Iran's actions show the country cannot be trusted was the thrust of the message put forward by Canada's foreign affairs minister in reaction to the 5+1 agreement seeking to control Iran's nuclear ambitions.
The agreement, announced on Thursday, would see sanctions imposed by the United States and United Nations lifted in exchange for Iran meeting certain targets and undergoing inspections by the International Atomic Energy Agency.
The deal has been met with mixed reviews. While Britain, France, Germany and China were all party to the agreement, Israel has denounced the deal as a threat to its very existence.
Canada's position is one of caution and scepticism.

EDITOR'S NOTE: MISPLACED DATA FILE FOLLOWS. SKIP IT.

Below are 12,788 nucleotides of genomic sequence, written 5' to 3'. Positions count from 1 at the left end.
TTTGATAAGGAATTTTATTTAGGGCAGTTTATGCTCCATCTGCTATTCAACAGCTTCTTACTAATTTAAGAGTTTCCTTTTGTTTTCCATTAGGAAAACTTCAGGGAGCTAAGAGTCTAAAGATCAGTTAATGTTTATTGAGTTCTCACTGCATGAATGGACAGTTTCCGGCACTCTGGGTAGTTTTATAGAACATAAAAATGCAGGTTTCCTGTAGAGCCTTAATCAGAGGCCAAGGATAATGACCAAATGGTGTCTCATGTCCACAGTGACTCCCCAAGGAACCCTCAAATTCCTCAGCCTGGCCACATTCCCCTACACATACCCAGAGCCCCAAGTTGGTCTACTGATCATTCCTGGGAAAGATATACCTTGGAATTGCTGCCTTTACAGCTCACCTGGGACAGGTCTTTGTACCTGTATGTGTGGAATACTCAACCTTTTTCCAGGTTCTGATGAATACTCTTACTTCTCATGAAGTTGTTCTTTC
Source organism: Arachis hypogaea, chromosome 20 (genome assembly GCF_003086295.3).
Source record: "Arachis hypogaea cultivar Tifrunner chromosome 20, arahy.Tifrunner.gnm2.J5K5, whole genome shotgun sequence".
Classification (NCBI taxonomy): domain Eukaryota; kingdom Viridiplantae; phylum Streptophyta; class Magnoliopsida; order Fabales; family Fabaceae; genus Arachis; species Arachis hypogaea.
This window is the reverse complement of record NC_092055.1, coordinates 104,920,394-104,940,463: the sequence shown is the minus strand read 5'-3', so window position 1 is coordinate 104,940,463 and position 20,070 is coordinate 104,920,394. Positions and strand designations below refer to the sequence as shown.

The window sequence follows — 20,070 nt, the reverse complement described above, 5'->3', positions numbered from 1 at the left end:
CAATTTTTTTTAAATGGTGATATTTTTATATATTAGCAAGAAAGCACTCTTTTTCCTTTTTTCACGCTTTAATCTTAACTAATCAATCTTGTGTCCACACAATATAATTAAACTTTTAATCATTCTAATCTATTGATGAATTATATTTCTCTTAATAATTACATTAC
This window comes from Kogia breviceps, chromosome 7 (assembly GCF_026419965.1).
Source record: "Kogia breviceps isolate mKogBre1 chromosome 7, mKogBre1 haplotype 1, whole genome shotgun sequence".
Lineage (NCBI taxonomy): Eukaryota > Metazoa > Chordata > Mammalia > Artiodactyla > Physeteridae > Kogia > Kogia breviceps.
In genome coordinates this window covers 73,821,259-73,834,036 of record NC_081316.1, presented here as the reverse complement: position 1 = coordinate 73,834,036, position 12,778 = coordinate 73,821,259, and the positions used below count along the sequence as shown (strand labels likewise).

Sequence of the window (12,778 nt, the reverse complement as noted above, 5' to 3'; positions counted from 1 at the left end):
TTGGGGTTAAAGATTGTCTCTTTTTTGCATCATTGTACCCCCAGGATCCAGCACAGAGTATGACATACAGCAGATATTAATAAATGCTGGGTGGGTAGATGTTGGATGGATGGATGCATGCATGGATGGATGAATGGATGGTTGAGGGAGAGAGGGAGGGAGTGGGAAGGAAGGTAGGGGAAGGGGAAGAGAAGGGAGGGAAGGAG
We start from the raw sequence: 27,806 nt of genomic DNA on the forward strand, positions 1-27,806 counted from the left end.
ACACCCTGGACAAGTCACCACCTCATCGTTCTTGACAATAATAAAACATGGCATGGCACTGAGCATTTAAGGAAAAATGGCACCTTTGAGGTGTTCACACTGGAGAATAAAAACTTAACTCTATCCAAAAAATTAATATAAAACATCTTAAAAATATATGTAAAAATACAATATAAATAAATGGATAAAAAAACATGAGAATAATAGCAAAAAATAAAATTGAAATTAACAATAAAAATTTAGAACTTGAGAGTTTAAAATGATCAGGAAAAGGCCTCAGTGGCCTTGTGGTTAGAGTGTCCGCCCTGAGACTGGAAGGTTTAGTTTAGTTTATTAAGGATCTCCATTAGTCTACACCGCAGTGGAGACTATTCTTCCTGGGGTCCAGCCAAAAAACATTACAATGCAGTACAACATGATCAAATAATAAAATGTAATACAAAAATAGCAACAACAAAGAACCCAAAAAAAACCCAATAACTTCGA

“A nuclear Iran would provoke a nuclear arms race in the Middle East and would be an enormously destabilizing development," Foreign Affairs Minister Rob Nicholson said in a statement.
Nicholson warned that a nuclear armed Iran must not be allowed and said every diplomatic effort must be made to stop that from happening but also warned that Iran's past actions do not give him much hope.
“Iran’s track record is not one that encourages trust. In addition to having a worsening human rights record, Iran continues to act as a destabilizing force in the region, providing economic and material support to the Assad regime, Shiite militias operating in Iraq and listed terrorist entities," Nicholson said.
The Canadian government has announced it will donate $3 million to the IAEA to support monitoring of Iran's actions.